With some 70% of teenagers and children dropping out of organized sports by age 13, experts are chiming in on potential reasons for early burnout.

The dropout stat was revealed in a new report from the American Academy of Pediatrics (AAP) — “Overuse Injuries, Overtraining, and Burnout in Young Athletes” — published in the journal Pediatrics on Jan. 22.

Given the growing trend of young athletes participating on multiple teams at the same time while training year-round, pediatricians told Fox News Digital they’re seeing more cases of burnout and stress injuries at young age.

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“Burnout is real and it’s something that parents and coaches have to be attuned to,” Dr. James Barsi, a pediatric orthopedic surgeon at Stony Brook Children’s Hospital on Long Island, New York, who is not affiliated with the AAP report, said to Fox News Digital.

A current quarterback of a high school football team, who also plays travel baseball on Long Island, New York, said he sees burnout among some of his peers.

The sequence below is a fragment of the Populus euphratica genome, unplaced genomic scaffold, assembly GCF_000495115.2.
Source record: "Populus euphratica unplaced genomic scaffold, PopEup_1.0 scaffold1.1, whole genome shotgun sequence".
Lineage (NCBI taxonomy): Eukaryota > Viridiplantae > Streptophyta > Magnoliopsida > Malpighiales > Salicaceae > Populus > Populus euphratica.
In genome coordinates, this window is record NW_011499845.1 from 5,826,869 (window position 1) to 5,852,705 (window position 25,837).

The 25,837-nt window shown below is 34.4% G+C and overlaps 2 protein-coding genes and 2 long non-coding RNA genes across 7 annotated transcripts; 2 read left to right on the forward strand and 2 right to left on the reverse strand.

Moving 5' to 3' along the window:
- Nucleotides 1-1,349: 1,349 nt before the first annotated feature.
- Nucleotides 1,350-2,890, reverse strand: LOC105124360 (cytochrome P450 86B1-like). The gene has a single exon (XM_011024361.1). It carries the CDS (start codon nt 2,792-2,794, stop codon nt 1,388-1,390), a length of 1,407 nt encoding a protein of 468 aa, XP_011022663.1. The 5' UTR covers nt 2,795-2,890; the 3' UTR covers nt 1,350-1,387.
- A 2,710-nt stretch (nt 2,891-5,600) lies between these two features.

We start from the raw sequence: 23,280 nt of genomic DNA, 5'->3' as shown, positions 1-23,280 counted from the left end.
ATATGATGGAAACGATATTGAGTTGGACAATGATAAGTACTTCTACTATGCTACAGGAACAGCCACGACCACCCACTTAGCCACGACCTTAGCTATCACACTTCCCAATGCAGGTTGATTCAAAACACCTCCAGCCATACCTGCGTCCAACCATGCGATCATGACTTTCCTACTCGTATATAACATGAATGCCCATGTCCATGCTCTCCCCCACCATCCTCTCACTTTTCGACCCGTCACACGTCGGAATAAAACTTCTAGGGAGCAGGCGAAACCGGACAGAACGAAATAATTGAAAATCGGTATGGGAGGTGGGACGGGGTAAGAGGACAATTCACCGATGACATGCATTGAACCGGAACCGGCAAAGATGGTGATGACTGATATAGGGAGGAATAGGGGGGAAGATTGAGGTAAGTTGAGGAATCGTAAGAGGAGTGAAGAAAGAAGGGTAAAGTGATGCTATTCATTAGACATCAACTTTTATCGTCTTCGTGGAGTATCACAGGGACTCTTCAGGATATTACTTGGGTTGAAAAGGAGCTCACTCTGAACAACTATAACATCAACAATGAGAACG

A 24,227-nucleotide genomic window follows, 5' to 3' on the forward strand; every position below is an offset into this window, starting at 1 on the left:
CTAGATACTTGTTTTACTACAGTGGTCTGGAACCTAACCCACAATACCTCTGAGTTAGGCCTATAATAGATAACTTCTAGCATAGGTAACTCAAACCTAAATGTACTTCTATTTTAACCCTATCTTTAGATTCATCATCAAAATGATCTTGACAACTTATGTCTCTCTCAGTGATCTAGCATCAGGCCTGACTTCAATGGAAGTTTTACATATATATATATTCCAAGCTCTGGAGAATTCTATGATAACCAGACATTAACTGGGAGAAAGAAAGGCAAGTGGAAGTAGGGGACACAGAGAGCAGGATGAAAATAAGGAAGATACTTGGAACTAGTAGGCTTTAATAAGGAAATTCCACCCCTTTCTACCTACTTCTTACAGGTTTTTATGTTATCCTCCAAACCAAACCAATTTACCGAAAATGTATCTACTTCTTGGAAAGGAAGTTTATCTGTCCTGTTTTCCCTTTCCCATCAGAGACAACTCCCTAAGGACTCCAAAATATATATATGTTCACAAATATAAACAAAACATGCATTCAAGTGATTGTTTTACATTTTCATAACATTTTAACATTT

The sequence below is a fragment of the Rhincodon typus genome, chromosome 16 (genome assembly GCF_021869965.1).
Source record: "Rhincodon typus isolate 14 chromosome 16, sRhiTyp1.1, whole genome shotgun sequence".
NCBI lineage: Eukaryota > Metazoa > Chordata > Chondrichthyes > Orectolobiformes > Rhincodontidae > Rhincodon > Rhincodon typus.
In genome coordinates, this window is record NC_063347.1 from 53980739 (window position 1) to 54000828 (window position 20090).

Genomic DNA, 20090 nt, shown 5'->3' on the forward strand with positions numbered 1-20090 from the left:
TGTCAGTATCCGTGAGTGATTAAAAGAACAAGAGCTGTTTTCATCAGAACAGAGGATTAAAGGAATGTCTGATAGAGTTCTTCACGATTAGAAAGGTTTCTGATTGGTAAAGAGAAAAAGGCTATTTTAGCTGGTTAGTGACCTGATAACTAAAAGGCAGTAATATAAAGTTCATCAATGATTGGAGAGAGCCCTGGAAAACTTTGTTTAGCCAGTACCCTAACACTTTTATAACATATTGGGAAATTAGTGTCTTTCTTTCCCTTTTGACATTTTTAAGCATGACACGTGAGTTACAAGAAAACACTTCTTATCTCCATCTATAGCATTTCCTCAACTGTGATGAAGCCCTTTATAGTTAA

“[There’s] definitely pressure on kids these days because they’re trying to be the best athlete they can be and it’s just always on their shoulders, like, ‘I gotta train more and more to be the best,’” he said, adding that his former teammates told him they “just can’t do it anymore.”

The AAP report, which was an update to a previous report published in 2007, said overscheduling and excessive levels of training could lead to burnout, contributing to the high dropout rate in sports. 

This intense volume of training could also affect a young athlete’s sense of well-being and quality of life, the report noted.

Injured basketball player

“Whether training is specialized or multisport, it becomes a problem when an athlete no longer has any free play time or opportunity to engage in other non-sport-related activities,” Dr. Andrew Watson, M.D., co-author of the report, said in a news release. 

“The old saying ‘no pain, no gain’ doesn’t necessarily hold true.”

Some level of stress can be productive, experts agree — but excessive amounts can become a problem.

“Athletic competition and training will always prompt some stress that, when delivered in an appropriate way, leads to adaptation, success and enjoyment,” Watson said

“When that stress becomes excessive, it can lead to burnout.”

Injured volleyball player